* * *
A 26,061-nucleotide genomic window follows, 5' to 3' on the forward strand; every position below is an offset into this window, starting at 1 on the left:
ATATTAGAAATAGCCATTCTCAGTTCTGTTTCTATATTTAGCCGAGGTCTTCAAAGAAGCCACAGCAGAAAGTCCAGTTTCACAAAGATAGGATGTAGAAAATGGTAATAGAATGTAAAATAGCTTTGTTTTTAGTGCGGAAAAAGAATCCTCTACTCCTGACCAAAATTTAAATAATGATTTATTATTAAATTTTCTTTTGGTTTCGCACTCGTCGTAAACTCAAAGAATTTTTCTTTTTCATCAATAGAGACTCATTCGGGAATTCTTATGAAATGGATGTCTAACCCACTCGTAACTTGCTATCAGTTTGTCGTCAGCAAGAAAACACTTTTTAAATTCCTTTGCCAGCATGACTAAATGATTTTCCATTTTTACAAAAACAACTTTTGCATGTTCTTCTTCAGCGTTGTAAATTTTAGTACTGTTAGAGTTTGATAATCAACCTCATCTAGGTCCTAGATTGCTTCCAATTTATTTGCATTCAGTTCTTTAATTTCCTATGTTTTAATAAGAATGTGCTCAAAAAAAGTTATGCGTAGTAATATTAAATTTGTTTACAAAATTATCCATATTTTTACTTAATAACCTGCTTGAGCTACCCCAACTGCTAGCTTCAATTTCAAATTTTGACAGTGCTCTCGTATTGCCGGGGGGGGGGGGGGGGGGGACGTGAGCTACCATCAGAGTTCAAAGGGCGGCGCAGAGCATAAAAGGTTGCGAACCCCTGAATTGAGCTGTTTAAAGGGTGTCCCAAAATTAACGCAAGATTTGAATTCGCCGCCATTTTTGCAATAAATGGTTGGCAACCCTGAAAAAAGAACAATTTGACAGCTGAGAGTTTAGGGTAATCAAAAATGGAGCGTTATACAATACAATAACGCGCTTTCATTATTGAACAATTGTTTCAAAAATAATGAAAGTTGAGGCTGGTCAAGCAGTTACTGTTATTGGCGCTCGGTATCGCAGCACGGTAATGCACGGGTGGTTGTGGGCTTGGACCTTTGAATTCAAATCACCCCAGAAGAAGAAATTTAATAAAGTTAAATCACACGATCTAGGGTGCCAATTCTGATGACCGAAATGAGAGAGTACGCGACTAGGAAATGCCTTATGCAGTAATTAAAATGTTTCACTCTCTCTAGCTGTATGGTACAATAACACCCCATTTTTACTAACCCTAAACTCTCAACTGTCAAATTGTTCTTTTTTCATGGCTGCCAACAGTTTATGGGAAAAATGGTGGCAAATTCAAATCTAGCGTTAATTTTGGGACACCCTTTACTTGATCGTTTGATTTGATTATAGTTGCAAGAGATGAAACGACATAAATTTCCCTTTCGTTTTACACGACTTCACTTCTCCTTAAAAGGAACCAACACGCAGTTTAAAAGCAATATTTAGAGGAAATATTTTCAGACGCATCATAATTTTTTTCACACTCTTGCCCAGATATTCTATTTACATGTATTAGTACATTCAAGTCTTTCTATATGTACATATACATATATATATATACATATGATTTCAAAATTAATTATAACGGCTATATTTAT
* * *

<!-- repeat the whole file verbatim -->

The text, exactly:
A 26,061-nucleotide genomic window follows, 5' to 3' on the forward strand; every position below is an offset into this window, starting at 1 on the left:
ATATTAGAAATAGCCATTCTCAGTTCTGTTTCTATATTTAGCCGAGGTCTTCAAAGAAGCCACAGCAGAAAGTCCAGTTTCACAAAGATAGGATGTAGAAAATGGTAATAGAATGTAAAATAGCTTTGTTTTTAGTGCGGAAAAAGAATCCTCTACTCCTGACCAAAATTTAAATAATGATTTATTATTAAATTTTCTTTTGGTTTCGCACTCGTCGTAAACTCAAAGAATTTTTCTTTTTCATCAATAGAGACTCATTCGGGAATTCTTATGAAATGGATGTCTAACCCACTCGTAACTTGCTATCAGTTTGTCGTCAGCAAGAAAACACTTTTTAAATTCCTTTGCCAGCATGACTAAATGATTTTCCATTTTTACAAAAACAACTTTTGCATGTTCTTCTTCAGCGTTGTAAATTTTAGTACTGTTAGAGTTTGATAATCAACCTCATCTAGGTCCTAGATTGCTTCCAATTTATTTGCATTCAGTTCTTTAATTTCCTATGTTTTAATAAGAATGTGCTCAAAAAAAGTTATGCGTAGTAATATTAAATTTGTTTACAAAATTATCCATATTTTTACTTAATAACCTGCTTGAGCTACCCCAACTGCTAGCTTCAATTTCAAATTTTGACAGTGCTCTCGTATTGCCGGGGGGGGGGGGGGGGGGGACGTGAGCTACCATCAGAGTTCAAAGGGCGGCGCAGAGCATAAAAGGTTGCGAACCCCTGAATTGAGCTGTTTAAAGGGTGTCCCAAAATTAACGCAAGATTTGAATTCGCCGCCATTTTTGCAATAAATGGTTGGCAACCCTGAAAAAAGAACAATTTGACAGCTGAGAGTTTAGGGTAATCAAAAATGGAGCGTTATACAATACAATAACGCGCTTTCATTATTGAACAATTGTTTCAAAAATAATGAAAGTTGAGGCTGGTCAAGCAGTTACTGTTATTGGCGCTCGGTATCGCAGCACGGTAATGCACGGGTGGTTGTGGGCTTGGACCTTTGAATTCAAATCACCCCAGAAGAAGAAATTTAATAAAGTTAAATCACACGATCTAGGGTGCCAATTCTGATGACCGAAATGAGAGAGTACGCGACTAGGAAATGCCTTATGCAGTAATTAAAATGTTTCACTCTCTCTAGCTGTATGGTACAATAACACCCCATTTTTACTAACCCTAAACTCTCAACTGTCAAATTGTTCTTTTTTCATGGCTGCCAACAGTTTATGGGAAAAATGGTGGCAAATTCAAATCTAGCGTTAATTTTGGGACACCCTTTACTTGATCGTTTGATTTGATTATAGTTGCAAGAGATGAAACGACATAAATTTCCCTTTCGTTTTACACGACTTCACTTCTCCTTAAAAGGAACCAACACGCAGTTTAAAAGCAATATTTAGAGGAAATATTTTCAGACGCATCATAATTTTTTTCACACTCTTGCCCAGATATTCTATTTACATGTATTAGTACATTCAAGTCTTTCTATATGTACATATACATATATATATATACATATGATTTCAAAATTAATTATAACGGCTATATTTAT